But it’s not only the traditionalists who are misreading the marketplace. Some of the evangelists of the latest media — SMS, mobile marketing, Twitter and social networks – either don’t know or are ignoring the fact their enthusiasm is not shared by 9 in 10 consumers who definitely do not want to be contacted by these routes.”
The fact of the matter is that most European consumers favor mobile apps as the means to be marketed over other channels. Why might that be true? Well, if you think about it for just a moment, mobile apps are a consumer controlled pull technology. They decide to download it. They decide when to turn it on. They decide when to turn it off. They decide to uninstall it if it’s not meeting their performance and content expectations.
It all comes down to truly understanding your audience. A good example what I mean can be found in the brand Red Bull. They take a simple and direct approach. Use all that customer data to find out what that audience is all about. In this case, extreme, and niche sports, art and music—you know, genre specific things, and they gave it to them by sponsoring popular and trending athletes and making real contributions to the culture around motorsports, biking, surfing, etc. They developed a magazine all about those generational interests—not about Red Bull. At the time, they raked in the revenue when their customer has read the magazine while drinking a Red Bull.
What is comes down to is to deliver a service to your customer to gain their trust and loyalty. They will reward the brand for doing it. This approach requires a serious shift in culture and thinking. But if we really want the customer to identify with the brand and become a brand advocate, we must focus on delivering tangible value to them. They will buy a Red Bull for their friends too.
Trust-based marketing is not new. The theory originated in 2003 at MIT. It has its own Wikipedia page that interestingly enough aligns quite well with the discussions in both the Edelman TrustBarometer reports and the Fastmap studies.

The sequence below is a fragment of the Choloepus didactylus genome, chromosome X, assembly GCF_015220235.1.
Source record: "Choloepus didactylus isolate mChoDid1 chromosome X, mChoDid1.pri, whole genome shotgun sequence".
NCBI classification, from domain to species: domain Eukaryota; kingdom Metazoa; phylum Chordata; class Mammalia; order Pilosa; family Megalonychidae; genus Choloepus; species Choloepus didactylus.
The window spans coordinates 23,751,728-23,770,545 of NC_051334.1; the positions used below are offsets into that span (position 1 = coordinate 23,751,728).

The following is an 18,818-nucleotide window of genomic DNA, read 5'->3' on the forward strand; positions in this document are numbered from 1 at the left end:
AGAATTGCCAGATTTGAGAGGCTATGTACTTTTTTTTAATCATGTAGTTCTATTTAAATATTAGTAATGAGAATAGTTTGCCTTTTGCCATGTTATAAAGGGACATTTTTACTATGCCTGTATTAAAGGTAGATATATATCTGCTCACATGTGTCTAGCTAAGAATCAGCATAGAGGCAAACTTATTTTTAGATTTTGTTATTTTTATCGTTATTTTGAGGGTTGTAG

Dr Glen L. Urban, the originator of the concept, argues, “Trust-based companies have higher customer retention and more stable revenue streams. The prediction is that trust-based businesses will, in the end, have higher sales volumes and lower marketing costs than companies that survive on push-based marketing strategies.
As with all concepts, the ideas evolve over time. Marketing as a Service (MaaS) is a relatively recent invention that’s beginning to take shape in our new cloud computing, Internet of Things (IoT) world that is running at breakneck speed in redefining marketing and driving disruptive innovation and change. As demonstrated in the Red Bull example, marketing is becoming a service oriented discipline as a means to drive sales through trust, loyalty and customer advocacy vice invasive display and paid advertising through a myriad of paid, owned and social media channels. Adblock has become the customer’s best friend and they know how to use it.
What’s your company doing to better understand the customer as a means of gaining his trust? It’s obvious to me the more and more optimized and personalized messaging has its limitations. In the European market, impending opt-in legislation will kill third party data sources as the Fastmap study discusses in a very effective analysis. Give it some thought. What will be your strategy in the next year or two?